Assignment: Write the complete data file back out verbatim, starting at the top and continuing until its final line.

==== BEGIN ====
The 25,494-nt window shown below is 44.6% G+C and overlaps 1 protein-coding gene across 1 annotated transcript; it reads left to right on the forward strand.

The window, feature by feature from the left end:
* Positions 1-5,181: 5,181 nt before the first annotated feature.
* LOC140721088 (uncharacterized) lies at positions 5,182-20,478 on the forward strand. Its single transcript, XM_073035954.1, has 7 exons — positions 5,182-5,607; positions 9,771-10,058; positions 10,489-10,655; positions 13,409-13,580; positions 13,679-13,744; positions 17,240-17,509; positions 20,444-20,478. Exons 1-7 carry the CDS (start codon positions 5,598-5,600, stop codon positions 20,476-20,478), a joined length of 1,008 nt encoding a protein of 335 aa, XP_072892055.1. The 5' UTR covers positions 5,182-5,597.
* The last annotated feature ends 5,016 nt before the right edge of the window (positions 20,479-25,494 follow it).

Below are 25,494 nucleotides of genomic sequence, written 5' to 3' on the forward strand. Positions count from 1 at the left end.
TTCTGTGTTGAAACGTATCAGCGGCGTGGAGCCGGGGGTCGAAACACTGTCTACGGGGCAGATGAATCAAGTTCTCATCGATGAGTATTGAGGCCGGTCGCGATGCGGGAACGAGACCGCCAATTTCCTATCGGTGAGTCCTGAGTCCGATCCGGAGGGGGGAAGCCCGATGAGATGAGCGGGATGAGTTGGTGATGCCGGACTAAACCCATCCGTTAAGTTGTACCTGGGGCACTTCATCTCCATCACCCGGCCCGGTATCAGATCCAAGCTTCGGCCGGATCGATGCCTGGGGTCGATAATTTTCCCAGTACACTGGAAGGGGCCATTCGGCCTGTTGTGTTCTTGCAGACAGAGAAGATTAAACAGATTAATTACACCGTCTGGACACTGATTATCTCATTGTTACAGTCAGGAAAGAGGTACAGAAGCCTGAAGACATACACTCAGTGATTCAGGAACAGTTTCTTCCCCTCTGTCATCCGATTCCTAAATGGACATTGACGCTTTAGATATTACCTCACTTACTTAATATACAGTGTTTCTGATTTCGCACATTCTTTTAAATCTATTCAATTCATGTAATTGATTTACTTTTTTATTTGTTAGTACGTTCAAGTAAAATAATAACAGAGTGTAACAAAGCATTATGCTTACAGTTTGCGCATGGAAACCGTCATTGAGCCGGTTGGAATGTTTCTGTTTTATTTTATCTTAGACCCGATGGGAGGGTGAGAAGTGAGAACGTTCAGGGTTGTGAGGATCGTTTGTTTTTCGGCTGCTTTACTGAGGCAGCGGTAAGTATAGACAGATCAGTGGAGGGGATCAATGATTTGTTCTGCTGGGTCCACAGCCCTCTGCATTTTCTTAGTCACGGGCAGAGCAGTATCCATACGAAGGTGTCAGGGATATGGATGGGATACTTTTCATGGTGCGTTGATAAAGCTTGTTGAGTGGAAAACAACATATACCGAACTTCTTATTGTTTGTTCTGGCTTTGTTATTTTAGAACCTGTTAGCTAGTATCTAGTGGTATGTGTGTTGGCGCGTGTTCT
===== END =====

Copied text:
The 25,494-nt window shown below is 44.6% G+C and overlaps 1 protein-coding gene across 1 annotated transcript; it reads left to right on the forward strand.

The window, feature by feature from the left end:
* Positions 1-5,181: 5,181 nt before the first annotated feature.
* LOC140721088 (uncharacterized) lies at positions 5,182-20,478 on the forward strand. Its single transcript, XM_073035954.1, has 7 exons — positions 5,182-5,607; positions 9,771-10,058; positions 10,489-10,655; positions 13,409-13,580; positions 13,679-13,744; positions 17,240-17,509; positions 20,444-20,478. Exons 1-7 carry the CDS (start codon positions 5,598-5,600, stop codon positions 20,476-20,478), a joined length of 1,008 nt encoding a protein of 335 aa, XP_072892055.1. The 5' UTR covers positions 5,182-5,597.
* The last annotated feature ends 5,016 nt before the right edge of the window (positions 20,479-25,494 follow it).

Below are 25,494 nucleotides of genomic sequence, written 5' to 3' on the forward strand. Positions count from 1 at the left end.
TTCTGTGTTGAAACGTATCAGCGGCGTGGAGCCGGGGGTCGAAACACTGTCTACGGGGCAGATGAATCAAGTTCTCATCGATGAGTATTGAGGCCGGTCGCGATGCGGGAACGAGACCGCCAATTTCCTATCGGTGAGTCCTGAGTCCGATCCGGAGGGGGGAAGCCCGATGAGATGAGCGGGATGAGTTGGTGATGCCGGACTAAACCCATCCGTTAAGTTGTACCTGGGGCACTTCATCTCCATCACCCGGCCCGGTATCAGATCCAAGCTTCGGCCGGATCGATGCCTGGGGTCGATAATTTTCCCAGTACACTGGAAGGGGCCATTCGGCCTGTTGTGTTCTTGCAGACAGAGAAGATTAAACAGATTAATTACACCGTCTGGACACTGATTATCTCATTGTTACAGTCAGGAAAGAGGTACAGAAGCCTGAAGACATACACTCAGTGATTCAGGAACAGTTTCTTCCCCTCTGTCATCCGATTCCTAAATGGACATTGACGCTTTAGATATTACCTCACTTACTTAATATACAGTGTTTCTGATTTCGCACATTCTTTTAAATCTATTCAATTCATGTAATTGATTTACTTTTTTATTTGTTAGTACGTTCAAGTAAAATAATAACAGAGTGTAACAAAGCATTATGCTTACAGTTTGCGCATGGAAACCGTCATTGAGCCGGTTGGAATGTTTCTGTTTTATTTTATCTTAGACCCGATGGGAGGGTGAGAAGTGAGAACGTTCAGGGTTGTGAGGATCGTTTGTTTTTCGGCTGCTTTACTGAGGCAGCGGTAAGTATAGACAGATCAGTGGAGGGGATCAATGATTTGTTCTGCTGGGTCCACAGCCCTCTGCATTTTCTTAGTCACGGGCAGAGCAGTATCCATACGAAGGTGTCAGGGATATGGATGGGATACTTTTCATGGTGCGTTGATAAAGCTTGTTGAGTGGAAAACAACATATACCGAACTTCTTATTGTTTGTTCTGGCTTTGTTATTTTAGAACCTGTTAGCTAGTATCTAGTGGTATGTGTGTTGGCGCGTGTTCT